A similar situation played out yesterday, when it emerged that Fae was stepping down from the Feminism in London (FiL) conference. Fae is a moderate, articulate and very well-read commentator on a range of issues, including pornography, obscenity law, efforts at online filtering and a range of other matters. She is also transgender. Some radical feminists took issue with her supposedly because of her views on pornography and sex work, although the vitriol aimed her way afterwards suggests there is a significant element of transphobia at work too.
"The problem is that certain peeps had created a situation via a whispering campaign in which backing became irrelevant," Fae wrote to me in an email. "We were damned if we went ahead, damned if we didn't…so I attempted to tiptoe away quietly…which was sort of working until yesterday, when it all went nasty. I am now at the centre of a shit storm, as are some of my nearest and dearest. My ex, for instance, has had to take her old blog offline because people appeared to be mining it for dirt to use against me."
This is the standard tactic adopted by the online censors: demands that organisers remove someone from an event followed by an intimidation campaign against them online. In this case the organisers did not remove Fae from the event. Everyone involved praises them for their intentions and their good nature. But they did not necessarily support her either. They told her of the situation and tried to manage it, but Fae, keen to avoid it costing them the conference, stepped down. This is how free speech is destroyed in modern Britain – not by laws, but by taking the easy route in the face of organised campaigns.
Perez, who was due to attend as a speaker, had had enough of seeing events like this policed according to a narrow consensus on what could be discussed and who was entitled to discuss it. She wrote on her blog:
"It is with great regret therefore, and apologies to the organisers, who I am sure feel stuck between warring feminist factions, that I feel I must pull out of the conference too. I wish the conference every success and I know it will still be a great event organised by fantastic and committed feminists. But this is an issue of principle for me. I cannot in good faith even passively condone what I can’t see as anything other than an effective no platforming."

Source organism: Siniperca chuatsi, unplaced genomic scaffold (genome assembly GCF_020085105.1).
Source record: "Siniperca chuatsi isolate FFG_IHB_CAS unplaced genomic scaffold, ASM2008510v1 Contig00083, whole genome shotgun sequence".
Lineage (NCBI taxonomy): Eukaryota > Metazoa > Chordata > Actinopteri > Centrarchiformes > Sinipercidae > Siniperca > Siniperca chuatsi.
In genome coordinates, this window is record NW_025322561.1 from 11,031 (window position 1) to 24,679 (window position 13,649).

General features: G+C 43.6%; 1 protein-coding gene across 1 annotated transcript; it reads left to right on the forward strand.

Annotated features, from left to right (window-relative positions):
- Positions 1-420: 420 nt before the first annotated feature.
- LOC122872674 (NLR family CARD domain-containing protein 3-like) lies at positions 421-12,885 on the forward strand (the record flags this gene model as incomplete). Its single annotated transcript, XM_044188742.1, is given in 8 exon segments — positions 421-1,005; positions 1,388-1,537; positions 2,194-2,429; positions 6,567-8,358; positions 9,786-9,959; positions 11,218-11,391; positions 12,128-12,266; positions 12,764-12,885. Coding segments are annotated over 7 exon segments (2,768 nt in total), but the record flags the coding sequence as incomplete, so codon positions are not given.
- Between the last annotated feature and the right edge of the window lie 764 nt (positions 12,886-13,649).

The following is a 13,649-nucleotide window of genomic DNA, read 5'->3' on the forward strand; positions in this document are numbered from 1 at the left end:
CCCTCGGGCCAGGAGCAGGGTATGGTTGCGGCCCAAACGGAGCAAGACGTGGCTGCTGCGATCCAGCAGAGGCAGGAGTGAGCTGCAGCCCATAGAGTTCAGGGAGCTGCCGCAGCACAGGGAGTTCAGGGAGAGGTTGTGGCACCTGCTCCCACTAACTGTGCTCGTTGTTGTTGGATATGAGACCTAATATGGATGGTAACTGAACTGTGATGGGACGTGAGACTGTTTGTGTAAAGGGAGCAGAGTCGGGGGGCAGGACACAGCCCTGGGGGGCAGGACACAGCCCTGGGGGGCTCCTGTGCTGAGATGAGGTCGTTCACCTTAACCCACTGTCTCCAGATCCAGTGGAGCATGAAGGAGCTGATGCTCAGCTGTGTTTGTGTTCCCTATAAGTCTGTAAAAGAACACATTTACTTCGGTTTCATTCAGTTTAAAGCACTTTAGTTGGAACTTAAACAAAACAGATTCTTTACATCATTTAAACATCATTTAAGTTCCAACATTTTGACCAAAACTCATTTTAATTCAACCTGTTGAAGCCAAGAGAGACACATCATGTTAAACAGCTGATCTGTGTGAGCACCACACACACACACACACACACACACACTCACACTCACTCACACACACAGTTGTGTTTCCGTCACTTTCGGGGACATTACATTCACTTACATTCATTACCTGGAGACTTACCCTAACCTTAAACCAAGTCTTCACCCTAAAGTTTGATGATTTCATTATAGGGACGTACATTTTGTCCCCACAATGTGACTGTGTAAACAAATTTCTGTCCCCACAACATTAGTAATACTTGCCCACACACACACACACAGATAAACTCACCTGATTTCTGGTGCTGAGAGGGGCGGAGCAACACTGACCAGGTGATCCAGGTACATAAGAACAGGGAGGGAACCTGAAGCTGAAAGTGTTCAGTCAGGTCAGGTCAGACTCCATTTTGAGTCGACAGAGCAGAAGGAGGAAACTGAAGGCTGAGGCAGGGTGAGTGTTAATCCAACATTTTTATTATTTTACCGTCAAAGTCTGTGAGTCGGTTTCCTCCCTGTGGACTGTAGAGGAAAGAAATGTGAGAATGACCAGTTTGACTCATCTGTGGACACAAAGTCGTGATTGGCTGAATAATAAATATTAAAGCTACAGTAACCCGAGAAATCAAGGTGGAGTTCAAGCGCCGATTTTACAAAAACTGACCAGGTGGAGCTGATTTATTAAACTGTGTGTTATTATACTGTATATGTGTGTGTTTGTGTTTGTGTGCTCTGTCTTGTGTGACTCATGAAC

Hours later, Bindel, who has herself often been the victim of no-platforming policies, did the same.
"It is particularly difficult for me to do so because FiL is one of the few feminist conferences that dare include me on their programme (in case of disruption from anti-feminists claiming I am transphobic, biphobic, Islamophobic and whorephobic). In fact, FiL had, in previous years, left me off the programme (but had me speak) in case the smooth-running of the conference suffered as a result. This year I told the organisers that I would only agree to speak at the event if my name were included in the programme, to which they agreed. It therefore feels particularly upsetting to find that the organisers are once again being bullied about one of their speakers, Jane Fae, this time on the grounds that she has expressed and still holds some pro-pornography views."
It is sad to imagine the organisers, who clearly support broad inclusive debate, seeing their event fall apart around them as these warring factions challenge the other side's right to speak.
But applying this sort of pressure to organisers is the only way to ensure free speech is no longer degraded in this country. Until this week, all the pressure came from one end, with just a handful of commentators raising the alarm about it. Now we are seeing social media being utilised to support free speech. And we are seeing prominent voices from within feminism standing up to the censors. In both cases, they put equal pressure on organisers to keep speakers on the agenda, despite the demands of the online lynch mob.
With any luck, it might finally be the start of a fight back against those who would limit our rights to free speech. The tide may finally be turning in Britain's new culture of offence.